Skip to Content

Blogs

Rodrigo Zamith's NCAA Tournament Visualizer is a great example of an interactive data visualization. If you want to create something similar, Rodrigo has shared detailed behind-the-scenes information on how it was created. He used a mix of tools:

Creating visualizations of large data sets is a tough problem: with a limited number of pixels available on the screen (or just with the limited visual acuity of the human eye), massive numbers of symbols on the page can easily result in an uninterpretable mess. On Friday we shared one way of tackling the problem using Revolution R Enterprise: hexagonal binning charts.

Gary Bernhardt shares some of the quirkier aspects of languages like Ruby and JavaScript in this hilarious lightning talk from last year (via Hadley Wickham):

 

by Derek McCrae Norton, Senior Sales Engineer

It is my job to help potential clients see that the tasks they are used to completing can be completed on big data in Revolution R Enterprise (and that it is easy).  Honestly, this is my dream job, and in my eyes it is sort of like playing and getting paid for it.

Many times RevoScaleR has exactly what the clients are looking for which is great, even if not as much fun for me. Sometimes, however, the client wants to carry out a task that is not explicitly included in RevoScaleR and this is where the fun begins.

The R language marks a major milestone today with the release of R 3.0.0 (codename: "Masked Marvel"). The increment in the version number reflects not a fundamental change in the R langauge itself, but a recognition that the R codebase has matured to a point where closing out the 2.x series makes sense.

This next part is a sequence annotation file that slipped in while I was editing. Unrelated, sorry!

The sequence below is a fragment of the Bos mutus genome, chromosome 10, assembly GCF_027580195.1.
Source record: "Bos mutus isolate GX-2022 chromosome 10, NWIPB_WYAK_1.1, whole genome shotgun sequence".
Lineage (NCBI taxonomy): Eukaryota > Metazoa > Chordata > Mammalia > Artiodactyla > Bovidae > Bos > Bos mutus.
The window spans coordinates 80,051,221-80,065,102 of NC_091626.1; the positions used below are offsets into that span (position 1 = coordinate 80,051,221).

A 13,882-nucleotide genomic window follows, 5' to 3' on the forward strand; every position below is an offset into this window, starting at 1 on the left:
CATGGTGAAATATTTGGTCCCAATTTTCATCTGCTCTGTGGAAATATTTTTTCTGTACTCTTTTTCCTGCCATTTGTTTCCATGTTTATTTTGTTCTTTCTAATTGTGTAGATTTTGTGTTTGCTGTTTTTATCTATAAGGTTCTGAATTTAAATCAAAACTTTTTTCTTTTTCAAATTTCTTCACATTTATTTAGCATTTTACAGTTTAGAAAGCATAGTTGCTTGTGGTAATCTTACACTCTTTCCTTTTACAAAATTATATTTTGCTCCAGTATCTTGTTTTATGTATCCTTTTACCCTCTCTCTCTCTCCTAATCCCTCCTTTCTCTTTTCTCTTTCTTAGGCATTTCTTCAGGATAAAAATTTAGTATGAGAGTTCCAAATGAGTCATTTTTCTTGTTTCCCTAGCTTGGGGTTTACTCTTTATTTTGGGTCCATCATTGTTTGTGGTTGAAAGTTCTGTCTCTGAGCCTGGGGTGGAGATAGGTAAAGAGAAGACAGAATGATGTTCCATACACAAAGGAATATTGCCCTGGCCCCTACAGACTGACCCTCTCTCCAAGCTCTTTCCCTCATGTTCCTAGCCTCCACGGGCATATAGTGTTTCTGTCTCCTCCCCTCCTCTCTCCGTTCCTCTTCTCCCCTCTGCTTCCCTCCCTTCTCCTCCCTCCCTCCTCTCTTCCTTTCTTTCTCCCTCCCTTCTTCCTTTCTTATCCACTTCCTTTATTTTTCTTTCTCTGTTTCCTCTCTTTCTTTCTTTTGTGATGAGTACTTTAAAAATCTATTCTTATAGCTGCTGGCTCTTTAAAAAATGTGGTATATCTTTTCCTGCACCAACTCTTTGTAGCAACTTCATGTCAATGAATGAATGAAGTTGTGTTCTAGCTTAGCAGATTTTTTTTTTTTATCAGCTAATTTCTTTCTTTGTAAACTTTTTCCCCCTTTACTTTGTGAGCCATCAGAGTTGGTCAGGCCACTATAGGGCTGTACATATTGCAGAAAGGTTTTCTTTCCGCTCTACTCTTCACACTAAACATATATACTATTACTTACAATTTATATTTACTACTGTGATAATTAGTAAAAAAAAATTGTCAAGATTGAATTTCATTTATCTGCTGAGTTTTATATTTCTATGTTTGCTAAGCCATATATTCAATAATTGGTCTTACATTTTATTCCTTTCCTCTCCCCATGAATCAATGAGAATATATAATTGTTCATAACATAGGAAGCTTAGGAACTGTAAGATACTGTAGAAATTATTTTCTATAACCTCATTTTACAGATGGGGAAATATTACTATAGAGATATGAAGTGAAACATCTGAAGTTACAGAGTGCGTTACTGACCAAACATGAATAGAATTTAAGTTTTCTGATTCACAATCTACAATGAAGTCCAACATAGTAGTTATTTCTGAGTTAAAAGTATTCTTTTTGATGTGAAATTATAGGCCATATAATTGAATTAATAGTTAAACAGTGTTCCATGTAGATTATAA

by Thomas Dinsmore

Revolution R Enterprise Release 6.2 is in track for General Availability on April 22.  In previous posts, I've commented on support for open source R 2.15.3 and Stepwise Regression. Today I'll wrap this series with a summary of some of the other new features supported in this release.

Parallel Random Number Generation

by Joseph Rickert

R user groups seem to be sprouting all over. Since last September
we have noticed ten new groups worldwide:

According to Andrew Sullivan, hathos is "the attraction to something you really can’t stand; it’s the compulsion of revulsion". It's something that's so awful, that it actually becomes awesome. This autotuned shot-for-shot recreation of Gangnam Style extolling the virtues of NoSQL databases certainly qualifies in my book:

 

On Tuesday and Wednesday this week, the US Supreme Court heard two landmark cases related to same-sex marriage rights in this country.